Whether we realize it or not, machine learning (ML) and artificial intelligence (AI) are touching lives every day. Credit-card companies use ML/AI models to check for fraud in real-time; retailers use them to entice customers with additional purchases, and linguists use them to translate speech. Airlines are experimenting with them to check in passengers using advanced facial recognition; and researchers are using them to analyze the human genome for cancer indicators. These are just a few examples of how we are using ML and AI to improve business processes and make the world a better place to live.
One of the primary challenges facing software developers today is becoming knowledgeable enough about ML and AI to incorporate them into the applications that they write. Case in point: Wintellect was recently asked by a customer to build an application that examines millions of scanned documents and identifies the ones that contain redactions. Ten years ago, this would have been exceedingly difficult. Today, thanks to advances in AI, it’s a reasonable ask – assuming you have the knowledge and skills to make it happen.
AI expedites the image identification process
Examining document scans or photographs and asking questions such as “does this image contain redacted text?” is an image-classification task. Image classification is one area in which AI excels. Specifically, a special type of neural network known as a convolutional neural network (CNN) has proven to be more adept than humans in some cases at organizing images. However, building a CNN requires deep technical expertise, and training it from scratch to classify images requires vast amounts of computing power that is beyond the reach of the average developer.
Enter the cloud. Major cloud providers, including Microsoft, Amazon, and Google, make ML and AI available as a service by exposing pre-trained models through REST APIs. These APIs make it possible to analyze text for sentiment, build chat-bots, translate speech into other languages, identify objects in photos, identify faces in photographs, and quantify emotion in those faces, with little or no training in ML and AI. They make it possible to build sophisticated image-classification models backed by CNNs, too.
Furthermore, Microsoft’s Custom Vision Service, which belongs to a family of services and APIs known as Azure Cognitive Services, enables developers who have little or no formal training in machine learning and artificial intelligence to build image-classification models and incorporate them into their software.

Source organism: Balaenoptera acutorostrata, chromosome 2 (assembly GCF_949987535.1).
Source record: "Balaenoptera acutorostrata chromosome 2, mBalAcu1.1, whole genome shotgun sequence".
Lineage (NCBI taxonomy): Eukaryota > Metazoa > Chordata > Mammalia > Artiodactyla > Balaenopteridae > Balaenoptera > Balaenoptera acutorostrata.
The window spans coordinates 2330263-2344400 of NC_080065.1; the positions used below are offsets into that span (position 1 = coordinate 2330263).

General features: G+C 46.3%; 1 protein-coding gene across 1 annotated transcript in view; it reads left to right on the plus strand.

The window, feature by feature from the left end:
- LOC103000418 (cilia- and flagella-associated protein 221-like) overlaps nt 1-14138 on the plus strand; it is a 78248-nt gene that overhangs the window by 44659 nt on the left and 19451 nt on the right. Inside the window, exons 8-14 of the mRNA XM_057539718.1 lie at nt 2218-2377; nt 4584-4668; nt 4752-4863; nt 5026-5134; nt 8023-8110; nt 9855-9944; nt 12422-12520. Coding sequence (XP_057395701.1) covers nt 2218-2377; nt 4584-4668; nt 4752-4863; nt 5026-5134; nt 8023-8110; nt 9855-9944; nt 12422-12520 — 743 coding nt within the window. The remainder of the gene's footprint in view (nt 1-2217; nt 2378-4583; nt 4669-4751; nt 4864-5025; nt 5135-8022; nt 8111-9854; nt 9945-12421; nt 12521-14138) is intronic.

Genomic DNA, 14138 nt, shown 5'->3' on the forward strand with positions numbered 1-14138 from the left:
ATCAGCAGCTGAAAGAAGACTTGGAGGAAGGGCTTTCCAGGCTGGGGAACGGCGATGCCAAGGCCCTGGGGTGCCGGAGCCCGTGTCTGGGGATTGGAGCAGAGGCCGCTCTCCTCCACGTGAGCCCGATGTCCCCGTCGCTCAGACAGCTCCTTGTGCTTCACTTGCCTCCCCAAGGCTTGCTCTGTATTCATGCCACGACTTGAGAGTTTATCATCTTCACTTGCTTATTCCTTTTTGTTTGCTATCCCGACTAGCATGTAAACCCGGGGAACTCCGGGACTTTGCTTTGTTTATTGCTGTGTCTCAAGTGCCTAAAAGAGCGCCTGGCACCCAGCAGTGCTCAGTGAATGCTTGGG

How to use AI to differentiate between images of dogs and cats
Suppose you wanted to use software to determine whether a photo contains a dog or a cat. First, you assemble one set of training photos containing dogs, and another set containing cats. A large number of images is best. However, due to some advanced techniques used by the Custom Vision Service, you can frequently achieve acceptable accuracy with as few as 50 to 100 photos representing each class. Then you navigate to the Custom Vision Service portal in your browser, create a new project, upload the training photos, and assign each group of photos a label such as “dog” or “cat.” Clicking a button trains the model in the cloud. Training usually takes a few minutes or less.
Once you train the model, you use the portal to “publish” the model and expose a REST endpoint that is called with an image or image URL. The data returned in the call indicates the probability that the picture contains a dog or a cat. If you properly train the model, the results can be astonishingly accurate. If you’re writing the app for a smartphone or other mobile device and need it to work even when an internet connection isn’t available, the Custom Vision Service includes options for downloading trained models and embedding them in your apps.
The beauty of REST calls is that they travel over HTTPS and work with virtually any programming language. For certain languages such as C#, Microsoft makes free SDKs available for simplifying calls to a trained Custom Vision Service model.
Here’s the complete C# code for invoking the Custom Vision Service to determine whether an image contains a dog or a cat:
CustomVisionPredictionClient client = new CustomVisionPredictionClient()
ApiKey = _key,
Endpoint = _endpoint
await client.ClassifyImageUrlAsync(_id, _name, new ImageUrl(_imageUrl));
var isDog = result.Predictions.FirstOrDefault
(x => x.TagName.ToLowerInvariant() == “dog”).Probability;
var isCat = result.Predictions.FirstOrDefault
(x => x.TagName.ToLowerInvariant() == “cat”).Probability;
In this example, _key is an authentication key obtained from the Custom Vision Service, _endpoint is the URL of the REST endpoint (also obtained from the Custom Vision Service), and _imageUrl is the URL of the image to be analyzed. At the end, the variable named isDog holds a floating-point value indicating the probability that the image contains a dog, while isCat holds a floating-point value with the probability that the image contains a cat. Couldn’t be much simpler than that!
I recently trained a Custom Vision Service model to determine whether an image contains a hot dog, inspired by the famous NotHotDog app on the TV show Silicon Valley. Then I built a Windows app that lets you upload photos, and that tells you whether each photo contains a hot dog:
The source code is available on GitHub if you’d like to see how it works. Note that you will have to train your model and plug the authentication key and endpoint URL into the code for the app to work.
The intelligence APIs offered in Azure Cognitive Services enable software developers to infuse AI into their apps without becoming AI experts themselves, and they exemplify the continued evolution of cloud computing.
Jeff Prosise is a co-founder of Wintellect.